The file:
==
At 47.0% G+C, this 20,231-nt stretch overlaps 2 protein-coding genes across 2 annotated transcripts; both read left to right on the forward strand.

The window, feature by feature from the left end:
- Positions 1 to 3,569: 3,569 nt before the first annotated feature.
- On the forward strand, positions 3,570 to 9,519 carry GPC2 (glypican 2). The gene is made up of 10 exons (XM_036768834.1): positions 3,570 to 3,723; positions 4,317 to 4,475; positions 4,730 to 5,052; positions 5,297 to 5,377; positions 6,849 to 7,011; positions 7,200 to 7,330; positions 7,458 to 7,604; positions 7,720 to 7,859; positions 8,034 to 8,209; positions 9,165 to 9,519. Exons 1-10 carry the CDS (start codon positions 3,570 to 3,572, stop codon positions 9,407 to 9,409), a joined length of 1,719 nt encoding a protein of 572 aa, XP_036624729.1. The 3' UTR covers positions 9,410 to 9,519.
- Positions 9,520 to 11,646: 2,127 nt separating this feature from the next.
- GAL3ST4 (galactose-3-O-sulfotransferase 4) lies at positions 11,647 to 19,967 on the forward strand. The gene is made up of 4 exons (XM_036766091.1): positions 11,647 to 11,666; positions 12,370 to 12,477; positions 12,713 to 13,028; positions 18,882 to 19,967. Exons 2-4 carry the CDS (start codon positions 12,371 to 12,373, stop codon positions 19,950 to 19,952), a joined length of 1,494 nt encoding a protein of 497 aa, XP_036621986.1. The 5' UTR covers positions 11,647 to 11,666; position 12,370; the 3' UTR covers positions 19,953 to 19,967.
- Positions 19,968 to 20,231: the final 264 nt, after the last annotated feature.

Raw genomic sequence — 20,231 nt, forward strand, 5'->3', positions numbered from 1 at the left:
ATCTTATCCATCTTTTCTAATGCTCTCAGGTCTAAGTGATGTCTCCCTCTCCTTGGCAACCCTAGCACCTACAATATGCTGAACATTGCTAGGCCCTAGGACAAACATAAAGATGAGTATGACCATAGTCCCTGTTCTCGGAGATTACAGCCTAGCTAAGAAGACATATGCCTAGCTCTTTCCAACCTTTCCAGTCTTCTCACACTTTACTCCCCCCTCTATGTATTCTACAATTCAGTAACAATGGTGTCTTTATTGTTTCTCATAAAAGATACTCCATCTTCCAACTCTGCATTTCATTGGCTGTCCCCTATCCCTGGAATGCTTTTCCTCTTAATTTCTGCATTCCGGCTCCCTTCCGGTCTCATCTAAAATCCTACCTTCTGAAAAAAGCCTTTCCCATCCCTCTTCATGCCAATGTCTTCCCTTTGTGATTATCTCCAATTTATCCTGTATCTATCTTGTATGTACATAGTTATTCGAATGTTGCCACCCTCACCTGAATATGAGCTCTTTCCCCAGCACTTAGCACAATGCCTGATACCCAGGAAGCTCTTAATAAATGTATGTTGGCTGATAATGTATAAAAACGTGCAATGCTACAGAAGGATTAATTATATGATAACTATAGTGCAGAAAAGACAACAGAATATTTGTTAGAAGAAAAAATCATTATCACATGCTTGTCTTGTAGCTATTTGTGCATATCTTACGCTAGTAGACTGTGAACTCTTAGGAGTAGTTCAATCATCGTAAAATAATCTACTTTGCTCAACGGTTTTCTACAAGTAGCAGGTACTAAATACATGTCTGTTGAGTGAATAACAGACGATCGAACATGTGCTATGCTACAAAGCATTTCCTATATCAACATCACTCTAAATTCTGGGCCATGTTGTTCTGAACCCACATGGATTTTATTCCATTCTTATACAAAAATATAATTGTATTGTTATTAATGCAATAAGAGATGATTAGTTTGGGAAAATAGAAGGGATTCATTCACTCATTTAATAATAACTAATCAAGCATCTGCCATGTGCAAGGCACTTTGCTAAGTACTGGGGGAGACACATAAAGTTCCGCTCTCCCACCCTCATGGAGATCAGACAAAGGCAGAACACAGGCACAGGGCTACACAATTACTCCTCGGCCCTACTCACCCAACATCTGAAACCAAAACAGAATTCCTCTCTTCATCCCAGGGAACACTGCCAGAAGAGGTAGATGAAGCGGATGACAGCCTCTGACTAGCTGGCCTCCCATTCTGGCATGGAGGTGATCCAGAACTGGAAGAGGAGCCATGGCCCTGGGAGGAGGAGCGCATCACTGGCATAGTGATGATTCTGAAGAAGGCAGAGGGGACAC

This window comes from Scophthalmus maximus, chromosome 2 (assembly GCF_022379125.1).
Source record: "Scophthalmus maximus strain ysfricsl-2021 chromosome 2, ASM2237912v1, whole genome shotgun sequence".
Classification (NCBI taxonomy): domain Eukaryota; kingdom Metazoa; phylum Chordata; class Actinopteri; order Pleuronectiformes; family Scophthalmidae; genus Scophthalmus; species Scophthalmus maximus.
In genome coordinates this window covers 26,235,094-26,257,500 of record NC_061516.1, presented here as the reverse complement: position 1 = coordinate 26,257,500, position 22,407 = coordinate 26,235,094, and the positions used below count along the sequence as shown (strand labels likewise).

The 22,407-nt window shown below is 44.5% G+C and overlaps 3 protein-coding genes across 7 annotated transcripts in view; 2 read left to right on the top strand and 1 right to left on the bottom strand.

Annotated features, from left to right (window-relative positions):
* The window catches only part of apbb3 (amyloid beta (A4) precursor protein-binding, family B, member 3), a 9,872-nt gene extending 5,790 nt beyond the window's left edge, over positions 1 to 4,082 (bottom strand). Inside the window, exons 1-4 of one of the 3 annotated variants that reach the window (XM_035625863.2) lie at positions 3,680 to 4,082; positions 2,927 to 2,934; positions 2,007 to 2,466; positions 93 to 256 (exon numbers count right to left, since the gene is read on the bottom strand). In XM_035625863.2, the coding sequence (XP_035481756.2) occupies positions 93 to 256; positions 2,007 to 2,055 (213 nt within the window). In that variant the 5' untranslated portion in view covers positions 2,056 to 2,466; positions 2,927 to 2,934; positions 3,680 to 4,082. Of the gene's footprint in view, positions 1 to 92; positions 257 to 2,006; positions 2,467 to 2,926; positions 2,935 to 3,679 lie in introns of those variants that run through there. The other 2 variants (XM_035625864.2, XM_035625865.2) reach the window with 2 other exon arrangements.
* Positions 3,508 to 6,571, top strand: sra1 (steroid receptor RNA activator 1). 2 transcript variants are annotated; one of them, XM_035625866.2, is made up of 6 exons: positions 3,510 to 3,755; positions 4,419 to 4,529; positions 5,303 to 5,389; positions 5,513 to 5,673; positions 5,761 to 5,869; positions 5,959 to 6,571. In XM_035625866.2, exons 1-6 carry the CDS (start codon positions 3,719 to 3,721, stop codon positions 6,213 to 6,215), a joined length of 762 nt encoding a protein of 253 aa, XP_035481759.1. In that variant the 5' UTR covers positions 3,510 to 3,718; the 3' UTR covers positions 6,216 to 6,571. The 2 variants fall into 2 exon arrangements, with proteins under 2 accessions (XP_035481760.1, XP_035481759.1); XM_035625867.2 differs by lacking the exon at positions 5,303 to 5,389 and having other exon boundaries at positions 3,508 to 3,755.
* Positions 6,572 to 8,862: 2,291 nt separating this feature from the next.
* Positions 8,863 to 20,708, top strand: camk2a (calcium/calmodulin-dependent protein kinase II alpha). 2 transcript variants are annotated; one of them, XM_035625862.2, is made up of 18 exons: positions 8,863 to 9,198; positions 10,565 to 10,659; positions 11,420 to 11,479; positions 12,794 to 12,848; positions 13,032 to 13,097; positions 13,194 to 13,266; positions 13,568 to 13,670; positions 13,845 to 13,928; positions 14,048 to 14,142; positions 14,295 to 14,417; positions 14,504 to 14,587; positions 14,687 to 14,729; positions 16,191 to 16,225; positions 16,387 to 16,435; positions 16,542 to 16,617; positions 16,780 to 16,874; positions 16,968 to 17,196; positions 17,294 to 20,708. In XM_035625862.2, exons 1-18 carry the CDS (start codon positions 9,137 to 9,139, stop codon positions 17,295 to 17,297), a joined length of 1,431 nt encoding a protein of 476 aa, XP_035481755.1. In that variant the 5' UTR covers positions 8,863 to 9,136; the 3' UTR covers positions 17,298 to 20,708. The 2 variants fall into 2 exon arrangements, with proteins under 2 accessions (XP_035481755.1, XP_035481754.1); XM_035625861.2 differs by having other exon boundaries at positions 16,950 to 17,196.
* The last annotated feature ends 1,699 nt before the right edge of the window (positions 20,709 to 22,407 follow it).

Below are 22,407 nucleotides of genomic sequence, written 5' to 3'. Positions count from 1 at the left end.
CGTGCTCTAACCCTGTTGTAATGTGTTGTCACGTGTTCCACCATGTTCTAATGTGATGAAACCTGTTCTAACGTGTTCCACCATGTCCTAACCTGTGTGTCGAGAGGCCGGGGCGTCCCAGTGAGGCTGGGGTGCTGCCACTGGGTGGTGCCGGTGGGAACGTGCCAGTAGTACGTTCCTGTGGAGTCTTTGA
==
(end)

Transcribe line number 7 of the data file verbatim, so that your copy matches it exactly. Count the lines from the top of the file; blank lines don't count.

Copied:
- Positions 19,968 to 20,231: the final 264 nt, after the last annotated feature.